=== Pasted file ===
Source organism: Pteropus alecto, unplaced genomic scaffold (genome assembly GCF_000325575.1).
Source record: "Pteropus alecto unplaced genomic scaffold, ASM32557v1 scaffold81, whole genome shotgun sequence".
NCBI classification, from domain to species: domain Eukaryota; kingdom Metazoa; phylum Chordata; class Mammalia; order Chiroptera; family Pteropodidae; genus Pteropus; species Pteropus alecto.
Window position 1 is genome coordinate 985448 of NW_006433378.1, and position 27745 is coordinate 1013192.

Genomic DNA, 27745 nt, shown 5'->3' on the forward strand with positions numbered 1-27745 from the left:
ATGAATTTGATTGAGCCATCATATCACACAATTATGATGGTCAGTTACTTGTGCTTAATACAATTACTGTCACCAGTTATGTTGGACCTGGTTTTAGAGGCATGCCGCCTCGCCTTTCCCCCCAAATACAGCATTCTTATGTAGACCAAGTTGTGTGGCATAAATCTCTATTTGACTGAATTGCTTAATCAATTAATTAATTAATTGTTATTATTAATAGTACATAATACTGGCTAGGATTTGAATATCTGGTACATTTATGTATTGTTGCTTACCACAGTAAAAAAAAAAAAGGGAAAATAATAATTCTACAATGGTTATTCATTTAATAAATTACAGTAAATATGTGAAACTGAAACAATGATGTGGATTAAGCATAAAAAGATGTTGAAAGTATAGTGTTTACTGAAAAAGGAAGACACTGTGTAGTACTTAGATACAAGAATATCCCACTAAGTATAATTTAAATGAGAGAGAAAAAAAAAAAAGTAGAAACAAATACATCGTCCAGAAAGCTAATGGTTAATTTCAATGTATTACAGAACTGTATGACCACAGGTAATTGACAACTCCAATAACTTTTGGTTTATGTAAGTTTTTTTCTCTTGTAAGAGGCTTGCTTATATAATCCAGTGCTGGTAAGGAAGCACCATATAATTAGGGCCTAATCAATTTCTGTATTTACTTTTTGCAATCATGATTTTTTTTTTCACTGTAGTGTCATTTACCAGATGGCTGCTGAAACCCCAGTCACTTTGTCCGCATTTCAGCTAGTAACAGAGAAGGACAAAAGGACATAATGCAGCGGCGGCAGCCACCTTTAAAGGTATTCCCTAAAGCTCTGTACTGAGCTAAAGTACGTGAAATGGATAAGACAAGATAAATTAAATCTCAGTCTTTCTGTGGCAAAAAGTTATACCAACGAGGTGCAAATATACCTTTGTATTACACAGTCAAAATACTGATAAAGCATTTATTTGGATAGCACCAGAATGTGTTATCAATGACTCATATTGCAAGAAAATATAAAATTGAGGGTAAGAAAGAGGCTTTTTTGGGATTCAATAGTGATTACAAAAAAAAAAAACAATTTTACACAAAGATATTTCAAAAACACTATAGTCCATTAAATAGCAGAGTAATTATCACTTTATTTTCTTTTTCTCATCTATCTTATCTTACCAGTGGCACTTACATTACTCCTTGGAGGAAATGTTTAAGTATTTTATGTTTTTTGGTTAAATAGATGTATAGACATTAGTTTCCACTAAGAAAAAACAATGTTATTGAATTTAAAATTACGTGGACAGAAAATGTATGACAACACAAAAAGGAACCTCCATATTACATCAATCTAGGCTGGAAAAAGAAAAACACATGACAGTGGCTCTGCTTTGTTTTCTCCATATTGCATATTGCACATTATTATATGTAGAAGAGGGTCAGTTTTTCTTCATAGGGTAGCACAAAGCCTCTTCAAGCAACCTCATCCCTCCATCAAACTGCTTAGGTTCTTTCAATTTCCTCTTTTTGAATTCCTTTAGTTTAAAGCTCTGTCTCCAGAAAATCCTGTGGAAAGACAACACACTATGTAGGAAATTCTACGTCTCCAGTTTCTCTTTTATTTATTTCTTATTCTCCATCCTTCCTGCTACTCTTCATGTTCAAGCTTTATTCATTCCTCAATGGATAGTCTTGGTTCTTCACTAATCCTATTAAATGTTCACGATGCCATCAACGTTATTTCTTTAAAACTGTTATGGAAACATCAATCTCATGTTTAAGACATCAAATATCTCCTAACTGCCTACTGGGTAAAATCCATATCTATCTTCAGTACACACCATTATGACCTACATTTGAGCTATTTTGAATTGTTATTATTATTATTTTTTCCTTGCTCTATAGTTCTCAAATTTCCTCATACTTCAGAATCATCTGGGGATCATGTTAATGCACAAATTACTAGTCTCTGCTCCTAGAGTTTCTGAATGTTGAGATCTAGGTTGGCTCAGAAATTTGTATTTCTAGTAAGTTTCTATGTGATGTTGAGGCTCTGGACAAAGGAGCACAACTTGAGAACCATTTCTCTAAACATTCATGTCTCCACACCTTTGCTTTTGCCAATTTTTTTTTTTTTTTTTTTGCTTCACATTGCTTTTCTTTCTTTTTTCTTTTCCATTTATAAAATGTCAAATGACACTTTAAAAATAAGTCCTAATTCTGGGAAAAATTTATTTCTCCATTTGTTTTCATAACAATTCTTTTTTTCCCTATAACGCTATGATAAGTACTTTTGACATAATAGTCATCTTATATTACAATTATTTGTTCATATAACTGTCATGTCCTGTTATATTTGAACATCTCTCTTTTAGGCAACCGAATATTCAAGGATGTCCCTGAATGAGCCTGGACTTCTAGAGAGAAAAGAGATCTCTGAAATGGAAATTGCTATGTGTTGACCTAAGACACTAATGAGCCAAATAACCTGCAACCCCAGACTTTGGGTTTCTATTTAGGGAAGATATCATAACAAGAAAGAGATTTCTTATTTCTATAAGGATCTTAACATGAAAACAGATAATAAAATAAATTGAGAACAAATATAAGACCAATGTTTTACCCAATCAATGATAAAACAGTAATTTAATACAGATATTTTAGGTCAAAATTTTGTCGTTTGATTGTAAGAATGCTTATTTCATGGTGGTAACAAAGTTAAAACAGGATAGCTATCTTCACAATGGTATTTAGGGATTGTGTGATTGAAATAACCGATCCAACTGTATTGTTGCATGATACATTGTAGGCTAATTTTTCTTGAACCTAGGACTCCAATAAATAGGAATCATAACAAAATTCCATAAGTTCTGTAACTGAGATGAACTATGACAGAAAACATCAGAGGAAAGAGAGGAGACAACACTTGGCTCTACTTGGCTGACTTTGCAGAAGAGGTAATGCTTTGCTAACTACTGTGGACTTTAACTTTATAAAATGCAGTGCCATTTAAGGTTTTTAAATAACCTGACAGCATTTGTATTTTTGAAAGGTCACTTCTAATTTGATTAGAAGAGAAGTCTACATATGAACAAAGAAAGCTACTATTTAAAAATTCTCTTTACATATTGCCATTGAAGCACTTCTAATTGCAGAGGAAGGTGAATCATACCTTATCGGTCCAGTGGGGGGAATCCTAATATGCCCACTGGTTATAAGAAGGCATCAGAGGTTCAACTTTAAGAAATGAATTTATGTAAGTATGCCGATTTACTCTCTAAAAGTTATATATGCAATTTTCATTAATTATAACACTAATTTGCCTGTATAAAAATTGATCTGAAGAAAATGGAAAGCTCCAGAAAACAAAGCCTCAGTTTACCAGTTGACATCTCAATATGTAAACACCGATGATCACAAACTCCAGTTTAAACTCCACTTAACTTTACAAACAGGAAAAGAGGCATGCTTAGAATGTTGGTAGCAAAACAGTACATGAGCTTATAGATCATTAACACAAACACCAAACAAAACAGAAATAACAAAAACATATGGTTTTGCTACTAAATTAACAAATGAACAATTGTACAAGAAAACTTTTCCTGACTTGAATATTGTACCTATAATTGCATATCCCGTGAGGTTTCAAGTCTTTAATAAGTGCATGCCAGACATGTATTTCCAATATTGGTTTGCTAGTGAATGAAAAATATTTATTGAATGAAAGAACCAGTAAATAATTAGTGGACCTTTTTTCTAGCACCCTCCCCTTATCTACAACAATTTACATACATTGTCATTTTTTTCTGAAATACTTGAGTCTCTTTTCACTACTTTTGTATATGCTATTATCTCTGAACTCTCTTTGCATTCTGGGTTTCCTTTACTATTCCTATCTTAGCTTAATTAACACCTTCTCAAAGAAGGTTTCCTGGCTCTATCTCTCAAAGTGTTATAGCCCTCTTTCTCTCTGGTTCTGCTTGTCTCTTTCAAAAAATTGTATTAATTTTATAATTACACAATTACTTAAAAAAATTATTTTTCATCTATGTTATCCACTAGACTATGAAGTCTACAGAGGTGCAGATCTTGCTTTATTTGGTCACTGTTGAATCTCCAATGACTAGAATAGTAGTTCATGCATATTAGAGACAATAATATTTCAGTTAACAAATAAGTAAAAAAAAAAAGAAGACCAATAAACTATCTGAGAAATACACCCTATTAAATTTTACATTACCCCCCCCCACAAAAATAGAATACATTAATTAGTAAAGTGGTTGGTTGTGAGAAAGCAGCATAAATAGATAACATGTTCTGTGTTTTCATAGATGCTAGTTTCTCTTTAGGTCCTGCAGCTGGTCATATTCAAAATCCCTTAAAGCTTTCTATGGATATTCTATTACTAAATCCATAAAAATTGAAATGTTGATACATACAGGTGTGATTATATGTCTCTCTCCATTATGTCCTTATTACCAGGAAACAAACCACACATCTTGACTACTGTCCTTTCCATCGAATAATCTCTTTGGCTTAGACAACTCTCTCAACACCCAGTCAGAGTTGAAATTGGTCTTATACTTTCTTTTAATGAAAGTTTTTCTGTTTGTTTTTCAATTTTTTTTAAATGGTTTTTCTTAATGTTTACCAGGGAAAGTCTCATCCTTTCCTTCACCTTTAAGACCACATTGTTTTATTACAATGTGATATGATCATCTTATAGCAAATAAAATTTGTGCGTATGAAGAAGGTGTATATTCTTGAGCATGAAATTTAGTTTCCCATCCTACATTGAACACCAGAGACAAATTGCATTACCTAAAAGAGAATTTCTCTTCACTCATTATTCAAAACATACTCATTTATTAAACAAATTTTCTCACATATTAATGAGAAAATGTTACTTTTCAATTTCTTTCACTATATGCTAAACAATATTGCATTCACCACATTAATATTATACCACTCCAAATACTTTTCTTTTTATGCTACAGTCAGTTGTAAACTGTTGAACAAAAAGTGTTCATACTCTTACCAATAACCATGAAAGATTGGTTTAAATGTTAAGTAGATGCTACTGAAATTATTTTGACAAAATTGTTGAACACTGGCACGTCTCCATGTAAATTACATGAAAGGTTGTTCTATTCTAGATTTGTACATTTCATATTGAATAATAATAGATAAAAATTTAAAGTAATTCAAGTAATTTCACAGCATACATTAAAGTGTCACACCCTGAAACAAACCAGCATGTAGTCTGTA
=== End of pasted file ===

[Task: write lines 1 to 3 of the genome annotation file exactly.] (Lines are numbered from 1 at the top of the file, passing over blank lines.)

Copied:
Source organism: Pteropus alecto, unplaced genomic scaffold (genome assembly GCF_000325575.1).
Source record: "Pteropus alecto unplaced genomic scaffold, ASM32557v1 scaffold81, whole genome shotgun sequence".
NCBI classification, from domain to species: domain Eukaryota; kingdom Metazoa; phylum Chordata; class Mammalia; order Chiroptera; family Pteropodidae; genus Pteropus; species Pteropus alecto.